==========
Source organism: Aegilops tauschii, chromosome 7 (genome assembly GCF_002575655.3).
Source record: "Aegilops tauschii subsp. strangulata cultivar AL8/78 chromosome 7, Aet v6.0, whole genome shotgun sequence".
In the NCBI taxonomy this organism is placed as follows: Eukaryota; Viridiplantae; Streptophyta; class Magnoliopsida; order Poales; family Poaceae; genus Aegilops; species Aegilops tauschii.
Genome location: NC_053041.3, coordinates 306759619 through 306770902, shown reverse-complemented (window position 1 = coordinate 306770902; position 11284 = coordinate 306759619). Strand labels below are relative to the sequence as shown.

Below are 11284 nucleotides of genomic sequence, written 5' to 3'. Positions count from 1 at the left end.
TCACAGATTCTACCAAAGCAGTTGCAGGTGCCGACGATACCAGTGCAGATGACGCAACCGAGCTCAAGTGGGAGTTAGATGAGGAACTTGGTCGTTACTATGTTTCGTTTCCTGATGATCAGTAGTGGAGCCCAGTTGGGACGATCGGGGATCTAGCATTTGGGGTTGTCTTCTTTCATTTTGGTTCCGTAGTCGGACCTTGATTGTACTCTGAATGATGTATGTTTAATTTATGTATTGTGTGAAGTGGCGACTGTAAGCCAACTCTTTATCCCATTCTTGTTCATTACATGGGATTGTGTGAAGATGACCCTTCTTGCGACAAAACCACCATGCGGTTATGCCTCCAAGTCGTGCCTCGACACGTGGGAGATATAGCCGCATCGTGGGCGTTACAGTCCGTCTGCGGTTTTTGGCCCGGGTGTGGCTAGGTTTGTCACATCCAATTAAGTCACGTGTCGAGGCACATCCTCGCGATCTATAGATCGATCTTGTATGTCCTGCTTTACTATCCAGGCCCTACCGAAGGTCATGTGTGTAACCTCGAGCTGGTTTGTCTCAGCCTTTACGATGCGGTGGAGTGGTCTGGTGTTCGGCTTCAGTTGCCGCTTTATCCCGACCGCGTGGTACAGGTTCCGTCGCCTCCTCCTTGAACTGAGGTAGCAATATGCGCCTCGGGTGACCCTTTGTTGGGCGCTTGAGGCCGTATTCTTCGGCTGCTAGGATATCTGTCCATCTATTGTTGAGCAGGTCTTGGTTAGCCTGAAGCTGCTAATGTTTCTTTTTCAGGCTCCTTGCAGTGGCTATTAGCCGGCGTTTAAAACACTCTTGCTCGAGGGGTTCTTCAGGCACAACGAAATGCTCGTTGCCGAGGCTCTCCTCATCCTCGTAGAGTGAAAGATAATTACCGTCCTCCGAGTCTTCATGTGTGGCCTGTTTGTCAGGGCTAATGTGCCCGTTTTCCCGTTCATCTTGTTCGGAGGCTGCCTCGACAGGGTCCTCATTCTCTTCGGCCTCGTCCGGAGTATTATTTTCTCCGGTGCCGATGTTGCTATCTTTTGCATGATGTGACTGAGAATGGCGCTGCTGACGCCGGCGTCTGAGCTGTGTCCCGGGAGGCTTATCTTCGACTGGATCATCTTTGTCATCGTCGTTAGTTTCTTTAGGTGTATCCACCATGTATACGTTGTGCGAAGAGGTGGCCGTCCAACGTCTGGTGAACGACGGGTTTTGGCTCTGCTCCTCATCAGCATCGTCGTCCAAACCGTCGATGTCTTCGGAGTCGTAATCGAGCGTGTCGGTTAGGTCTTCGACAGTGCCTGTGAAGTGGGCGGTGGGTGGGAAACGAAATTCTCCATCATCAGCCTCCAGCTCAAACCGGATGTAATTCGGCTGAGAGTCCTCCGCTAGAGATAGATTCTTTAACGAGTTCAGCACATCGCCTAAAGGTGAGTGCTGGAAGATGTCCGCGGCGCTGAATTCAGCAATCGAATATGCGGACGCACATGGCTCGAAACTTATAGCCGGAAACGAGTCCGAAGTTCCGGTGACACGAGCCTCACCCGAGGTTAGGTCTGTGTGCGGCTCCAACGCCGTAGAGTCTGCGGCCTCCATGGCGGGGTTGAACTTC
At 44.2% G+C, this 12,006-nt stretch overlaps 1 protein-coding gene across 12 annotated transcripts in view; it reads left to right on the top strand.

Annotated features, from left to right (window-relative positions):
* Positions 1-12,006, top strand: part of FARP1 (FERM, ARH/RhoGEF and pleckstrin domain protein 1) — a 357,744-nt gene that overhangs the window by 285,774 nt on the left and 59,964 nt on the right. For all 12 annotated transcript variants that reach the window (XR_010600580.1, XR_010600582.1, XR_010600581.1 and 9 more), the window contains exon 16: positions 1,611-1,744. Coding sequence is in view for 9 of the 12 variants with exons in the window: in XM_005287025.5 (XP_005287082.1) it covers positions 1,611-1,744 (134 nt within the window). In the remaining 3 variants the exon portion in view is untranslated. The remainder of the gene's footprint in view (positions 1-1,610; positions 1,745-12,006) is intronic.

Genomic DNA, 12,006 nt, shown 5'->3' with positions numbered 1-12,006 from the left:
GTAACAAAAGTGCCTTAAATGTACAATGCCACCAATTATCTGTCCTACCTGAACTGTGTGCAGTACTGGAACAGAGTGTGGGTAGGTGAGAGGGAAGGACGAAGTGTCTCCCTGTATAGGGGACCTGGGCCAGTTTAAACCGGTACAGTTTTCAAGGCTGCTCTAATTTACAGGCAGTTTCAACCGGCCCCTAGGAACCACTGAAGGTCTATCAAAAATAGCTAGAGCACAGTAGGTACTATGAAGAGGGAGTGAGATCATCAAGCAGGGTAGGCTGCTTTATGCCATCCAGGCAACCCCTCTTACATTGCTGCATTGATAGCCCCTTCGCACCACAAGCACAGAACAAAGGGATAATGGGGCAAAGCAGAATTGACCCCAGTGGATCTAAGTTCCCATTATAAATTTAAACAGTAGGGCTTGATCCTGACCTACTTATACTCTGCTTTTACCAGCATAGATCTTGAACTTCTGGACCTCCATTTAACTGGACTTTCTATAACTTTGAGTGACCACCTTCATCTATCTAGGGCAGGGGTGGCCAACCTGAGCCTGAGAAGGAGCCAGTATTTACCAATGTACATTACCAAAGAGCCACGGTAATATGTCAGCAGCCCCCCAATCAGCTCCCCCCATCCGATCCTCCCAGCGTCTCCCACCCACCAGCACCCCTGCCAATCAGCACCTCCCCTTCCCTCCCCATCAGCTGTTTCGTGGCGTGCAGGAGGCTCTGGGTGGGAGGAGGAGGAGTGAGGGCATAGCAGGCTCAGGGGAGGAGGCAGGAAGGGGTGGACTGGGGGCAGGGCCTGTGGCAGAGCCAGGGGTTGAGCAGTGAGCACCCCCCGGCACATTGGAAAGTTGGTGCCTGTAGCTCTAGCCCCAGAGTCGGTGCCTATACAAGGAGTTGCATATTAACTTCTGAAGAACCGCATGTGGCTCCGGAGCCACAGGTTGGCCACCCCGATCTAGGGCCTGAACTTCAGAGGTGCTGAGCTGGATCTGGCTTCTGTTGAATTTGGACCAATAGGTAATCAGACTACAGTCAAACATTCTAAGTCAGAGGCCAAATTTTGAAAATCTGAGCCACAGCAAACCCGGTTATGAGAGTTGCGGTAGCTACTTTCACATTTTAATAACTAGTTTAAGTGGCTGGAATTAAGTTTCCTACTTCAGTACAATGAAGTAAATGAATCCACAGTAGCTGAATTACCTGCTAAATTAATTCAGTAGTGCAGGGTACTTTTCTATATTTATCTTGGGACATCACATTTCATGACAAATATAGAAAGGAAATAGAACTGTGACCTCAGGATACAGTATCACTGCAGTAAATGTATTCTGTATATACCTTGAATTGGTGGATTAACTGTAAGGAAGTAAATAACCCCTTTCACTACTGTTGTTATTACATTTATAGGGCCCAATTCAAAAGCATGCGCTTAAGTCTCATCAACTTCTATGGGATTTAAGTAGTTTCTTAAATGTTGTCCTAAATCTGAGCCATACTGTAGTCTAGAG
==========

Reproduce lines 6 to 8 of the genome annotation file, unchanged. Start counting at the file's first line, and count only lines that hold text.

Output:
TCACAGATTCTACCAAAGCAGTTGCAGGTGCCGACGATACCAGTGCAGATGACGCAACCGAGCTCAAGTGGGAGTTAGATGAGGAACTTGGTCGTTACTATGTTTCGTTTCCTGATGATCAGTAGTGGAGCCCAGTTGGGACGATCGGGGATCTAGCATTTGGGGTTGTCTTCTTTCATTTTGGTTCCGTAGTCGGACCTTGATTGTACTCTGAATGATGTATGTTTAATTTATGTATTGTGTGAAGTGGCGACTGTAAGCCAACTCTTTATCCCATTCTTGTTCATTACATGGGATTGTGTGAAGATGACCCTTCTTGCGACAAAACCACCATGCGGTTATGCCTCCAAGTCGTGCCTCGACACGTGGGAGATATAGCCGCATCGTGGGCGTTACAGTCCGTCTGCGGTTTTTGGCCCGGGTGTGGCTAGGTTTGTCACATCCAATTAAGTCACGTGTCGAGGCACATCCTCGCGATCTATAGATCGATCTTGTATGTCCTGCTTTACTATCCAGGCCCTACCGAAGGTCATGTGTGTAACCTCGAGCTGGTTTGTCTCAGCCTTTACGATGCGGTGGAGTGGTCTGGTGTTCGGCTTCAGTTGCCGCTTTATCCCGACCGCGTGGTACAGGTTCCGTCGCCTCCTCCTTGAACTGAGGTAGCAATATGCGCCTCGGGTGACCCTTTGTTGGGCGCTTGAGGCCGTATTCTTCGGCTGCTAGGATATCTGTCCATCTATTGTTGAGCAGGTCTTGGTTAGCCTGAAGCTGCTAATGTTTCTTTTTCAGGCTCCTTGCAGTGGCTATTAGCCGGCGTTTAAAACACTCTTGCTCGAGGGGTTCTTCAGGCACAACGAAATGCTCGTTGCCGAGGCTCTCCTCATCCTCGTAGAGTGAAAGATAATTACCGTCCTCCGAGTCTTCATGTGTGGCCTGTTTGTCAGGGCTAATGTGCCCGTTTTCCCGTTCATCTTGTTCGGAGGCTGCCTCGACAGGGTCCTCATTCTCTTCGGCCTCGTCCGGAGTATTATTTTCTCCGGTGCCGATGTTGCTATCTTTTGCATGATGTGACTGAGAATGGCGCTGCTGACGCCGGCGTCTGAGCTGTGTCCCGGGAGGCTTATCTTCGACTGGATCATCTTTGTCATCGTCGTTAGTTTCTTTAGGTGTATCCACCATGTATACGTTGTGCGAAGAGGTGGCCGTCCAACGTCTGGTGAACGACGGGTTTTGGCTCTGCTCCTCATCAGCATCGTCGTCCAAACCGTCGATGTCTTCGGAGTCGTAATCGAGCGTGTCGGTTAGGTCTTCGACAGTGCCTGTGAAGTGGGCGGTGGGTGGGAAACGAAATTCTCCATCATCAGCCTCCAGCTCAAACCGGATGTAATTCGGCTGAGAGTCCTCCGCTAGAGATAGATTCTTTAACGAGTTCAGCACATCGCCTAAAGGTGAGTGCTGGAAGATGTCCGCGGCGCTGAATTCAGCAATCGAATATGCGGACGCACATGGCTCGAAACTTATAGCCGGAAACGAGTCCGAAGTTCCGGTGACACGAGCCTCACCCGAGGTTAGGTCTGTGTGCGGCTCCAACGCCGTAGAGTCTGCGGCCTCCATGGCGGGGTTGAACTTC
At 44.2% G+C, this 12,006-nt stretch overlaps 1 protein-coding gene across 12 annotated transcripts in view; it reads left to right on the top strand.

Annotated features, from left to right (window-relative positions):